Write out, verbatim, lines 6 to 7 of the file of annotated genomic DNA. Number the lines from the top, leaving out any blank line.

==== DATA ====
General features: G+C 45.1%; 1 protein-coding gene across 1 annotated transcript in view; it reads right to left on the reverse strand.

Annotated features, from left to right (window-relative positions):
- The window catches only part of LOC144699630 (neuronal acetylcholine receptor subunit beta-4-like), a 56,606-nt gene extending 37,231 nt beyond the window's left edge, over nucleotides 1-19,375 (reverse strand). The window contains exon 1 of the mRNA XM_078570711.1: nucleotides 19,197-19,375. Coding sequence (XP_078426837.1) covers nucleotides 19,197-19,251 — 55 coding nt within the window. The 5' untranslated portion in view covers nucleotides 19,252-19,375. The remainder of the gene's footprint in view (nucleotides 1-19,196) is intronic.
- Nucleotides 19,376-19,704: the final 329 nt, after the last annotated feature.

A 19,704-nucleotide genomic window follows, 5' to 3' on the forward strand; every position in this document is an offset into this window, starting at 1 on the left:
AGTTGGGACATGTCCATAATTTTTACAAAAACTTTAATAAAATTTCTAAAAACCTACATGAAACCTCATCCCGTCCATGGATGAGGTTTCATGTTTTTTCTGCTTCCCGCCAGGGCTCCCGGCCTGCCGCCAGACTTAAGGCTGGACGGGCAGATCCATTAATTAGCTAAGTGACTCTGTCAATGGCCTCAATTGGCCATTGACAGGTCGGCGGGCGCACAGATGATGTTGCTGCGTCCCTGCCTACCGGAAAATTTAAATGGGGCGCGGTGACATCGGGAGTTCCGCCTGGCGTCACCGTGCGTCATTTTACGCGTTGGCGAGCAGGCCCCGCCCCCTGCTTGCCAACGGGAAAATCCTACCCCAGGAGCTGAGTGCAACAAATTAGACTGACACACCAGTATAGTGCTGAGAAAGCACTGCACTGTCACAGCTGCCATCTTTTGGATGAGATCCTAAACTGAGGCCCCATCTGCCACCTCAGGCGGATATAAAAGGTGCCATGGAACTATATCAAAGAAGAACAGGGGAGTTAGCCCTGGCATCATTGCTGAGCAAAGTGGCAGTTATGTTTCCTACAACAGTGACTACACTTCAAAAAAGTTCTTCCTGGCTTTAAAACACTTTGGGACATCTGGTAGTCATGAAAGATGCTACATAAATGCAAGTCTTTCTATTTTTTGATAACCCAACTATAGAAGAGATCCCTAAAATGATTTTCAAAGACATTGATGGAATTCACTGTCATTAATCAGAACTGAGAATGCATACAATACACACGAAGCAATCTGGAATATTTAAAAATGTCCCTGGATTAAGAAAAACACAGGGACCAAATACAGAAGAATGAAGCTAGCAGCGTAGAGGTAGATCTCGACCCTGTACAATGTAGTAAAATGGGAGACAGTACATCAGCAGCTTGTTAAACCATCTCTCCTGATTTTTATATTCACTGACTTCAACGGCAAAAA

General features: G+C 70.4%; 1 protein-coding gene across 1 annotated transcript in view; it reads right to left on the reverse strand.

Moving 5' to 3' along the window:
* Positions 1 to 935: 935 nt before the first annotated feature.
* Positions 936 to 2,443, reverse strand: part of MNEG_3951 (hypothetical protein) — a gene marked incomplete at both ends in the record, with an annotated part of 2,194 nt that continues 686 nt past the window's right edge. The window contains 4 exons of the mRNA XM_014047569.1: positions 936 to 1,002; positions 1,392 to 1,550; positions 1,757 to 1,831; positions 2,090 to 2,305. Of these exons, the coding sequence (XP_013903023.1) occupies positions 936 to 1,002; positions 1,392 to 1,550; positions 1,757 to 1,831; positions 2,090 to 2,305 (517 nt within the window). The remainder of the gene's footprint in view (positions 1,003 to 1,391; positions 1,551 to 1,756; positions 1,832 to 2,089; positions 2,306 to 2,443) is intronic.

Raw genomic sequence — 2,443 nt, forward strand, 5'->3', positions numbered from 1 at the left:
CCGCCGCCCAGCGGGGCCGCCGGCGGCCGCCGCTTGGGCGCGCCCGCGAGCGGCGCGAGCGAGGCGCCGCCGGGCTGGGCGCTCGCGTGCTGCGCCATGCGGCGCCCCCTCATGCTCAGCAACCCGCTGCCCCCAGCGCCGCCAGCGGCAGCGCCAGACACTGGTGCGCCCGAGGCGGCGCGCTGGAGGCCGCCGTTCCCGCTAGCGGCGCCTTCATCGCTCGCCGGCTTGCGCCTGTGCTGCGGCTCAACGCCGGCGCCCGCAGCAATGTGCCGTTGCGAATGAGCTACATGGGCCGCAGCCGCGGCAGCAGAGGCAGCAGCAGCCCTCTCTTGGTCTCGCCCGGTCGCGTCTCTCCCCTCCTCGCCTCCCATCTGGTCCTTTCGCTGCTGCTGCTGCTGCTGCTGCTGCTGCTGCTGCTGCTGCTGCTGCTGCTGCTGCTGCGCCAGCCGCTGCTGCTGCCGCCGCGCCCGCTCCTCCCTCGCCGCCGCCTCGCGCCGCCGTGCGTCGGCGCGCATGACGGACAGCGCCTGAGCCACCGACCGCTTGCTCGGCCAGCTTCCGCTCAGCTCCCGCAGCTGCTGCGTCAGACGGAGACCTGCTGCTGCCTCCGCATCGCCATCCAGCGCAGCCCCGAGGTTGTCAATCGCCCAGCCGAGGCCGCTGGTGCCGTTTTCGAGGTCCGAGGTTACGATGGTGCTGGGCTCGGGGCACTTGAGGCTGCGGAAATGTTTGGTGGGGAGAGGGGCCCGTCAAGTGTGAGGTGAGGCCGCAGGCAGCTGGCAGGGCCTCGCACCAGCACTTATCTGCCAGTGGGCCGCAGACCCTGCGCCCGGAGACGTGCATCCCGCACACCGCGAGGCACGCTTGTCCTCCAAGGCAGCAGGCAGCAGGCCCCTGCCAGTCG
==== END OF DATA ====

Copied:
AGTTGGGACATGTCCATAATTTTTACAAAAACTTTAATAAAATTTCTAAAAACCTACATGAAACCTCATCCCGTCCATGGATGAGGTTTCATGTTTTTTCTGCTTCCCGCCAGGGCTCCCGGCCTGCCGCCAGACTTAAGGCTGGACGGGCAGATCCATTAATTAGCTAAGTGACTCTGTCAATGGCCTCAATTGGCCATTGACAGGTCGGCGGGCGCACAGATGATGTTGCTGCGTCCCTGCCTACCGGAAAATTTAAATGGGGCGCGGTGACATCGGGAGTTCCGCCTGGCGTCACCGTGCGTCATTTTACGCGTTGGCGAGCAGGCCCCGCCCCCTGCTTGCCAACGGGAAAATCCTACCCCAGGAGCTGAGTGCAACAAATTAGACTGACACACCAGTATAGTGCTGAGAAAGCACTGCACTGTCACAGCTGCCATCTTTTGGATGAGATCCTAAACTGAGGCCCCATCTGCCACCTCAGGCGGATATAAAAGGTGCCATGGAACTATATCAAAGAAGAACAGGGGAGTTAGCCCTGGCATCATTGCTGAGCAAAGTGGCAGTTATGTTTCCTACAACAGTGACTACACTTCAAAAAAGTTCTTCCTGGCTTTAAAACACTTTGGGACATCTGGTAGTCATGAAAGATGCTACATAAATGCAAGTCTTTCTATTTTTTGATAACCCAACTATAGAAGAGATCCCTAAAATGATTTTCAAAGACATTGATGGAATTCACTGTCATTAATCAGAACTGAGAATGCATACAATACACACGAAGCAATCTGGAATATTTAAAAATGTCCCTGGATTAAGAAAAACACAGGGACCAAATACAGAAGAATGAAGCTAGCAGCGTAGAGGTAGATCTCGACCCTGTACAATGTAGTAAAATGGGAGACAGTACATCAGCAGCTTGTTAAACCATCTCTCCTGATTTTTATATTCACTGACTTCAACGGCAAAAA

General features: G+C 70.4%; 1 protein-coding gene across 1 annotated transcript in view; it reads right to left on the reverse strand.